Sri Lanka extends ex-army's chief jail term

Court sentences Sarath Fonseka to three years in prison for implicating defence secretary in war crimes in 2009.

    A Sri Lankan high court has sentenced the former army chief, Sarath Fonseka, to three years in jail after finding him guilty of making a false allegation against the president's brother.

    Fonseka, who ran against President Mahinda Rajapaksa in the 2010 elections, is already serving a 30-month prison term after a court martial convicted him of irregularities in military procurements.

    Fonseka was found guilty on Friday of spreading rumours that Gotabhaya Rajapaksa, the president's brother and Sri Lanka's defence secretary, had ordered the killing of Tamil Tiger leaders as they tried to surrender in May, 2009.

    Al Jazeera's Minelle Fernandez reporting from Colombo said: "Fonseka was seen as a hero" after leading his country to victory over the Tamil Tigers in 2009.

    Fonseka subsequently fell out with the government and says the legal cases against him are politically motivated.

    He faces yet another case in which he is accused of harbouring military deserters who he allegedly used as bodyguards during his failed election challenge against Rajapaksa.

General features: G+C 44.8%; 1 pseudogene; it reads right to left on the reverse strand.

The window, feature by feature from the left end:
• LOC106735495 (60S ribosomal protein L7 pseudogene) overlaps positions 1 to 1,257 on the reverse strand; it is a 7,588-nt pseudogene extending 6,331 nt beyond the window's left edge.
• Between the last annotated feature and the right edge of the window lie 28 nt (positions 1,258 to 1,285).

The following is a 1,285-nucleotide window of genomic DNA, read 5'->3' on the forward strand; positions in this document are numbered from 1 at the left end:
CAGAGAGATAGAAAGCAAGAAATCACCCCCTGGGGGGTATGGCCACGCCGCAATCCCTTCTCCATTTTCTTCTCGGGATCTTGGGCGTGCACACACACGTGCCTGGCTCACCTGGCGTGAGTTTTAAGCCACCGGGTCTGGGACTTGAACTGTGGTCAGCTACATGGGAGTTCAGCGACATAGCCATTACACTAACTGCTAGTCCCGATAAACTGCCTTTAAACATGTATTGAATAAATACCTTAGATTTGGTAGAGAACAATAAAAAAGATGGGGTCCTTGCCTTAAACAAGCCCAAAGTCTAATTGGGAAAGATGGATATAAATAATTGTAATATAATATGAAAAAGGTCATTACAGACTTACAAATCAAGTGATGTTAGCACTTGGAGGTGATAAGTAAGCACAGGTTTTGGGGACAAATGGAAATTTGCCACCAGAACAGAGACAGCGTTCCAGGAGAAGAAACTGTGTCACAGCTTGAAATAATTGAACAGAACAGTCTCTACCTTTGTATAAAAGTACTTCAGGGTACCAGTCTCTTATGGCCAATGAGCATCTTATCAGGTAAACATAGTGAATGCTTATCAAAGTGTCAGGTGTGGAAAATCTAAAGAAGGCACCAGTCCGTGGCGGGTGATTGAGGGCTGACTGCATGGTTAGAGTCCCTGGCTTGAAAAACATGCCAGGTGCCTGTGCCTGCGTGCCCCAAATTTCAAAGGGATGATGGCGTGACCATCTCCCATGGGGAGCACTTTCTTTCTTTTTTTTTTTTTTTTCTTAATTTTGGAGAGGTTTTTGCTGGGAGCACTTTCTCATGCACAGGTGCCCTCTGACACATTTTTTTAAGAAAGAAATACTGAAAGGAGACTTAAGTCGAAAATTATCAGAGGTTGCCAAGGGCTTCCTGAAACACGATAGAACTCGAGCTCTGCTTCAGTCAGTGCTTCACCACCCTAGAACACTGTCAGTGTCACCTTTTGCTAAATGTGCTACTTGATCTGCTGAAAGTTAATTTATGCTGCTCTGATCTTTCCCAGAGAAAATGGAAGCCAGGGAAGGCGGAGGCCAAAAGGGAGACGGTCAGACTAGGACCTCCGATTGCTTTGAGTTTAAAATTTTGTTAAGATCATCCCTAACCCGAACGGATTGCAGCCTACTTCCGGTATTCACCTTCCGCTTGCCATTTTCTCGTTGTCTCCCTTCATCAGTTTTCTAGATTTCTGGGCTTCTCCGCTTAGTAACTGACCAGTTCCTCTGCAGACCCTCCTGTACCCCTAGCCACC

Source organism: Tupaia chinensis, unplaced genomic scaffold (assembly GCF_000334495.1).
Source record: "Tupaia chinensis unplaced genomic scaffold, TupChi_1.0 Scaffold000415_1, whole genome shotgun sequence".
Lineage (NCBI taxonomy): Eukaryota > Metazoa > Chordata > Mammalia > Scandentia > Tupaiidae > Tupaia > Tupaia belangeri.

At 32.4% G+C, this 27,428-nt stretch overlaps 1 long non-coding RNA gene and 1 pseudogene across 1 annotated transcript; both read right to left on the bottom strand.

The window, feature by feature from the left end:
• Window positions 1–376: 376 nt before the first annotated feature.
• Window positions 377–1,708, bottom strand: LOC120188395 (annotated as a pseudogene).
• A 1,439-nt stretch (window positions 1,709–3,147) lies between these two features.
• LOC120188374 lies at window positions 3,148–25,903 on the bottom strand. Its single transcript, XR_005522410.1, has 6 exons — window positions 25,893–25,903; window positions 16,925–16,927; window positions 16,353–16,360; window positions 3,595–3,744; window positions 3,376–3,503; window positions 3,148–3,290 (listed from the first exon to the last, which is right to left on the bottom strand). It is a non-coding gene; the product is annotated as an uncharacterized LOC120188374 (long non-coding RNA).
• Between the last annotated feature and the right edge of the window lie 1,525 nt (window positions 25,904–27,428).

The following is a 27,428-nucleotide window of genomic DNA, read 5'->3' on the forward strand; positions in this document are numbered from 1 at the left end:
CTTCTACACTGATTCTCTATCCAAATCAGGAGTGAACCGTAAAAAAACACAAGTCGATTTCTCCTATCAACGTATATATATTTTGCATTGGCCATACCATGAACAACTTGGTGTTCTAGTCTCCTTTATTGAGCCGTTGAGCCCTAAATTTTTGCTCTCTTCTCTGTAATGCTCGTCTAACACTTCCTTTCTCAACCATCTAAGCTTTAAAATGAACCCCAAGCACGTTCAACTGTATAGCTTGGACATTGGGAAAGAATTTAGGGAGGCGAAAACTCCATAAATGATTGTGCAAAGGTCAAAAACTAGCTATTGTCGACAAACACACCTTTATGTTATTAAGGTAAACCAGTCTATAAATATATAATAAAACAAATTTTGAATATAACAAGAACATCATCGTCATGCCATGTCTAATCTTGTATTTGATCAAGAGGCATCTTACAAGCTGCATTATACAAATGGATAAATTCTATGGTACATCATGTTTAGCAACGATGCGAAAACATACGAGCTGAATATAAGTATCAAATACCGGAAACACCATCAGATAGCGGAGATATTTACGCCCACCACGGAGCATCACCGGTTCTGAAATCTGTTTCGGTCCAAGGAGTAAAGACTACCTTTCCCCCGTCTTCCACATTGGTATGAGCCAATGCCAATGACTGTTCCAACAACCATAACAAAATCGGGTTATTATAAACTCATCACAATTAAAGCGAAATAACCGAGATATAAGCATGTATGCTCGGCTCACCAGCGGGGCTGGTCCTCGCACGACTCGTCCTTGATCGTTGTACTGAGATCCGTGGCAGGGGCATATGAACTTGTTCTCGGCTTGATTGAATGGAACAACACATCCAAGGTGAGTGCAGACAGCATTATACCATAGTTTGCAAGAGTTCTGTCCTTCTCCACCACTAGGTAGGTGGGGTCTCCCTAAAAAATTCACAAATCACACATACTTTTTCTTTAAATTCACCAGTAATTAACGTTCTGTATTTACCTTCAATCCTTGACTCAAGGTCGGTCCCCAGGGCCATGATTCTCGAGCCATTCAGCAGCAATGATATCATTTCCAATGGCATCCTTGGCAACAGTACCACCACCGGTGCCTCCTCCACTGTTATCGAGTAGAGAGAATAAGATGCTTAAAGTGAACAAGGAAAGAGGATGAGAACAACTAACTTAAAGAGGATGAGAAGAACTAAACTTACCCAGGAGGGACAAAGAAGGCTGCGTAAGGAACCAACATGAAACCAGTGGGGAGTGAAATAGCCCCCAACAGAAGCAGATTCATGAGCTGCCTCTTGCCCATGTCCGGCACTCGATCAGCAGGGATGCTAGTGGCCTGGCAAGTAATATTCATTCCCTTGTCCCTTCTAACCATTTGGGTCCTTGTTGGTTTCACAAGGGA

He was arrested shortly after the 2010 presidential poll.

    He was charged with "spreading disaffection" after he gave a newspaper interview apparently giving credence to allegations that Gotabhaya Rajapaksa ordered war crimes.

    Fonseka says he was quoted out of context in the Sunday Leader article published on December 13, 2009.

    SOURCE: Al Jazeera and agencies


    YOU MIGHT ALSO LIKE

    'We were forced out by the government soldiers'

    'We were forced out by the government soldiers'

    We dialled more than 35,000 random phone numbers to paint an accurate picture of displacement across South Sudan.

    Interactive: Plundering Cambodia's forests

    Interactive: Plundering Cambodia's forests

    Meet the man on a mission to take down Cambodia's timber tycoons and expose a rampant illegal cross-border trade.

    Pakistan's tribal areas: 'Neither faith nor union found'

    Pakistan's tribal areas: 'Neither faith nor union found'

    Residents of long-neglected northwestern tribal belt say incorporation into Pakistan has left them in a vacuum.